A 3rd District judge on Friday said he will not suppress statements made by John Timothy Singer following the shootout that killed a state Corrections officer.

Judge Michael R. Murphy ruled that law enforcement officers sufficiently warned Singer of his rights to remain silent and to have an attorney on Jan. 28, the day Lt. Fred House was gunned down while trying to arrest Addam Swapp and his brother, Jonathan Swapp.Singer's defense attorney, Fred Metos, argued that the officers used "subtle psychological manipulation" in getting Singer to talk about his role in firing numerous shots from his bedroom window.

But Murphy disagreed. "I find there was no trickery, coercion, coaxing, psychological coaching, subterfuge or deceit in (the officers') speaking with (Singer)," he said.

Prosecutors were able to show Murphy that officers advised Singer of his rights immediately upon his arrest. During the drive to Salt Lake City, Singer talked of his own free will with the law enforcement officers, Murphy ruled.

Officers advised Singer of his rights a second time that day when they recorded a statement Singer made to them in the U.S. marshal's office.

More than 250 potential jurors will assemble in a Coalville school the day after Thanksgiving to fill out a questionnaire. Jury selection in the second-degree murder trial for Singer, 22, Addam Swapp, 27, and Jonathan Swapp, 21, is scheduled to begin the following week. The trial should begin the first part of December.

In other motions Friday, defense attorneys made it clear that their clients will not use a defense of diminished mental capacity or insanity.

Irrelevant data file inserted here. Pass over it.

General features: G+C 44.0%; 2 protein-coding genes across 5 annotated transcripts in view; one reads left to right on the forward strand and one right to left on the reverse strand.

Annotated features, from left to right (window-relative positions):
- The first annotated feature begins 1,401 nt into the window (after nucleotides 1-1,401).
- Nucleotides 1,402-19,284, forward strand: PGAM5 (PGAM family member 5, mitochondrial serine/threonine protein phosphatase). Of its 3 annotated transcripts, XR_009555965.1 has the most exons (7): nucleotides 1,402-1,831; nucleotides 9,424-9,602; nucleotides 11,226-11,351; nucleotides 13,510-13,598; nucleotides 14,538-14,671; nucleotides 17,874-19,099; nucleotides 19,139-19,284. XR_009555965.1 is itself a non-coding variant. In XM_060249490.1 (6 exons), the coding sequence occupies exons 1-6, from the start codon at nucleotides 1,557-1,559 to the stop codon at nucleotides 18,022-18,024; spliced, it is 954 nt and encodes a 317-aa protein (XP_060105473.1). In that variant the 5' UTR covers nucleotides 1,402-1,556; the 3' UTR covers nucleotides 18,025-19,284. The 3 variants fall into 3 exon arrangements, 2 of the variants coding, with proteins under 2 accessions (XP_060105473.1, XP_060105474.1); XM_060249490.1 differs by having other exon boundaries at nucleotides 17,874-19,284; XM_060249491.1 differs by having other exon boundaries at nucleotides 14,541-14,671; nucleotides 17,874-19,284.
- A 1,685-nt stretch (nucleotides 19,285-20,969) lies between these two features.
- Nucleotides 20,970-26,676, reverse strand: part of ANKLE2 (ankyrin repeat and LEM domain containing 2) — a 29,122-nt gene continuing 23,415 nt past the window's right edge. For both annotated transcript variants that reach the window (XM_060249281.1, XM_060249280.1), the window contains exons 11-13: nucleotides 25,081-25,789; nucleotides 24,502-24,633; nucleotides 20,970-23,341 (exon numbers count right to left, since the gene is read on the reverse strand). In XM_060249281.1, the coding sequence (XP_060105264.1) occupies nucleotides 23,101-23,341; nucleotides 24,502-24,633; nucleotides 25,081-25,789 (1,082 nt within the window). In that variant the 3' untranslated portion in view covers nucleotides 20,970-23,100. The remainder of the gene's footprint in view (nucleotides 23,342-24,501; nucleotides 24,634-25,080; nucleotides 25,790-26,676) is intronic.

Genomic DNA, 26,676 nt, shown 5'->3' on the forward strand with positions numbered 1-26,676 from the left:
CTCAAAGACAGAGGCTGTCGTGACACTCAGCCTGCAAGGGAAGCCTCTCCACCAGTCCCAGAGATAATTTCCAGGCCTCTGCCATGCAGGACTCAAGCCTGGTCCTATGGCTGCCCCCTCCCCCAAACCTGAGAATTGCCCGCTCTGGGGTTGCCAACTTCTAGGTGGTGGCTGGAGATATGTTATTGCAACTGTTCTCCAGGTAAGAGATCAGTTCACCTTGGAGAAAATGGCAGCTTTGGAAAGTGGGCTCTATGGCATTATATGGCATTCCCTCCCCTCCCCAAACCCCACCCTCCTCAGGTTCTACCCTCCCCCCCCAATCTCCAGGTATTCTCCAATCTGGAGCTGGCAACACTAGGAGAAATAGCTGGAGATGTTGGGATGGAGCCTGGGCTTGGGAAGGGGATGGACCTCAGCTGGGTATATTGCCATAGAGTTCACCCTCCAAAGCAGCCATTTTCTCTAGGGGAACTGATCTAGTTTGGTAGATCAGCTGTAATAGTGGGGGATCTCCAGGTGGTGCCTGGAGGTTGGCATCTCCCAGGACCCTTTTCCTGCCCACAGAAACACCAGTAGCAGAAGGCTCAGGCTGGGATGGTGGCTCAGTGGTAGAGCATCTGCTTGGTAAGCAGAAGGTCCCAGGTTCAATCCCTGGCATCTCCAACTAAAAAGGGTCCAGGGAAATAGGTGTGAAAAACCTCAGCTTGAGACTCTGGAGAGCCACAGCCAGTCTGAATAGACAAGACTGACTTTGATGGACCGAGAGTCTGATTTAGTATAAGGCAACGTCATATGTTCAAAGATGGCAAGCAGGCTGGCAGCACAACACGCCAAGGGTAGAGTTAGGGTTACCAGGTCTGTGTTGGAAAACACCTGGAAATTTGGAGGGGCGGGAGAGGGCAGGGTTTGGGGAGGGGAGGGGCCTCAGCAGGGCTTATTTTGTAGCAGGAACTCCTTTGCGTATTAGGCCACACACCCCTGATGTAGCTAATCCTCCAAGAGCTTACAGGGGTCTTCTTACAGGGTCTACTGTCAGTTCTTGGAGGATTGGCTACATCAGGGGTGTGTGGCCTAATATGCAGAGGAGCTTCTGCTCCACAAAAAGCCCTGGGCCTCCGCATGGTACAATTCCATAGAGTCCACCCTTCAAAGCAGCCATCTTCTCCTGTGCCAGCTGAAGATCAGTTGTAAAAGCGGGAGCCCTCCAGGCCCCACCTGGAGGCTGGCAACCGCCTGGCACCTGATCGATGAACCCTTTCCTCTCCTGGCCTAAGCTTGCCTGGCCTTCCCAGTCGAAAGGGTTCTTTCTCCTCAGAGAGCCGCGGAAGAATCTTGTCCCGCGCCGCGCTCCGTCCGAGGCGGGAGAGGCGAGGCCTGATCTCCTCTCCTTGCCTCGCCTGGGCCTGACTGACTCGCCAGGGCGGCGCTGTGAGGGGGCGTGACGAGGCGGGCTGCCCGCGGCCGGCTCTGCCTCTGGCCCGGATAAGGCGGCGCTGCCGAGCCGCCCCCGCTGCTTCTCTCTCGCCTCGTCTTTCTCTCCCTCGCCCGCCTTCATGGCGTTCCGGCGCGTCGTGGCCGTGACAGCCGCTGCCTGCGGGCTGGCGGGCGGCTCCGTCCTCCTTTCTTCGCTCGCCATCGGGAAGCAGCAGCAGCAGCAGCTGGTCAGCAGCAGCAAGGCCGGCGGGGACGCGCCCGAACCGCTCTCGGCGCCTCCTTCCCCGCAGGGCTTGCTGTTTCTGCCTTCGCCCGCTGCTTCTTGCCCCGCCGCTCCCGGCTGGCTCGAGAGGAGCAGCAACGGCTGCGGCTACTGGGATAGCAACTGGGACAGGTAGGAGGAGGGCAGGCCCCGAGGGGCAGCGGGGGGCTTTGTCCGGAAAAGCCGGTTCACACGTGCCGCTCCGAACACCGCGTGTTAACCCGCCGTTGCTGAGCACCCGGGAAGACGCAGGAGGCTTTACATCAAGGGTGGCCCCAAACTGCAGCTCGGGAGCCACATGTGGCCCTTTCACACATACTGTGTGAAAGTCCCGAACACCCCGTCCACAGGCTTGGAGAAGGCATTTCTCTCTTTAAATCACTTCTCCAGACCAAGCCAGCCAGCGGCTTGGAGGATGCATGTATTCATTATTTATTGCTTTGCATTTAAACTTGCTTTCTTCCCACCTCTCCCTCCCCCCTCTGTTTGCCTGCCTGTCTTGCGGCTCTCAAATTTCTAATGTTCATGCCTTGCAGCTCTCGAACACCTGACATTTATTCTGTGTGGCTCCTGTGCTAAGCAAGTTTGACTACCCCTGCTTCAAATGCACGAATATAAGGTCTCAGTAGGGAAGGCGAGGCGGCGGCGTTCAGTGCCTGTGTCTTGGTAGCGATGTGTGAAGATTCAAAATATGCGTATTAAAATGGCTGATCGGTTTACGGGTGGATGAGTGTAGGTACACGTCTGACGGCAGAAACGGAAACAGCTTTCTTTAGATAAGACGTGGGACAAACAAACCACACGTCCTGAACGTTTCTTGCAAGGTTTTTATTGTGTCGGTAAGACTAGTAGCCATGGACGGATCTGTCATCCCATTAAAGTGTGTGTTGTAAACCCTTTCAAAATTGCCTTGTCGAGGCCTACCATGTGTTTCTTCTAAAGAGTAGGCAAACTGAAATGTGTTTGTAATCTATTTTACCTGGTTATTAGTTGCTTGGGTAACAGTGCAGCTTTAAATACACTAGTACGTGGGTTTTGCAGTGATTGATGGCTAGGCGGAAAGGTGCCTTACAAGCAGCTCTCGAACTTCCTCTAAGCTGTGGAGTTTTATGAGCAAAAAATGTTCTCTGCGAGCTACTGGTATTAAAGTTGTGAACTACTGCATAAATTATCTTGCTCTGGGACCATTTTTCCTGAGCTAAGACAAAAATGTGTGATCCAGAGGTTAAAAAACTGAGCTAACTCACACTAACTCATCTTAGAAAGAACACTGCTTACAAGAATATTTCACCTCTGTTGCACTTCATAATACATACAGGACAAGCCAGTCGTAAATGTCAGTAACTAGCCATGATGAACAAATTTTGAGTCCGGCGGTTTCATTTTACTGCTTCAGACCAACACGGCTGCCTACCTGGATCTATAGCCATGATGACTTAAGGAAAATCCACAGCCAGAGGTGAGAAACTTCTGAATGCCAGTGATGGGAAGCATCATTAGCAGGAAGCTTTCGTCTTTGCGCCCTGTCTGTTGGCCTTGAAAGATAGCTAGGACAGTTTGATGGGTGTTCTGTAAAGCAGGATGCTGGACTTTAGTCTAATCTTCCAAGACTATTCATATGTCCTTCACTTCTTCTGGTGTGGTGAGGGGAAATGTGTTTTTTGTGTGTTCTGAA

Murphy asked each defendant if they understood and agreed.

"That's correct," said Addam Swapp. "I do not have a diminished capacity nor am I insane," replied Addam Swapp. His co-defendants concurred.

However, Singer's attorney gave the judge a "notice of intent" that he planned to call Dr. Elliott Landau to testify on the psychological effects that certain law enforcement tactics had on the defendants.

Law officers used flood lights and loudspeakers during the 13-day standoff at the Vickie Singer farmhouse in Marion following the bombing of the nearby Kamas LDS Stake Center in an attempt to force the family to surrender.

On the morning of Jan. 28, during an attempt to subdue and arrest the Swapp brothers with dogs, House was struck by a bullet prosecutors allege was fired by John Timothy Singer.

The Swapp brothers, by their actions that morning and throughout the standoff, created a life-threatening situation and share guilt in House's death, prosecutors allege.

For their bombing and assault convictions in a U.S. District Court trial last summer, Addam Swapp was sentenced to 15 years in federal prison; Vickie Singer was sentenced to five years; and 10-year prison terms were handed to John Timothy Singer and Jonathan Swapp.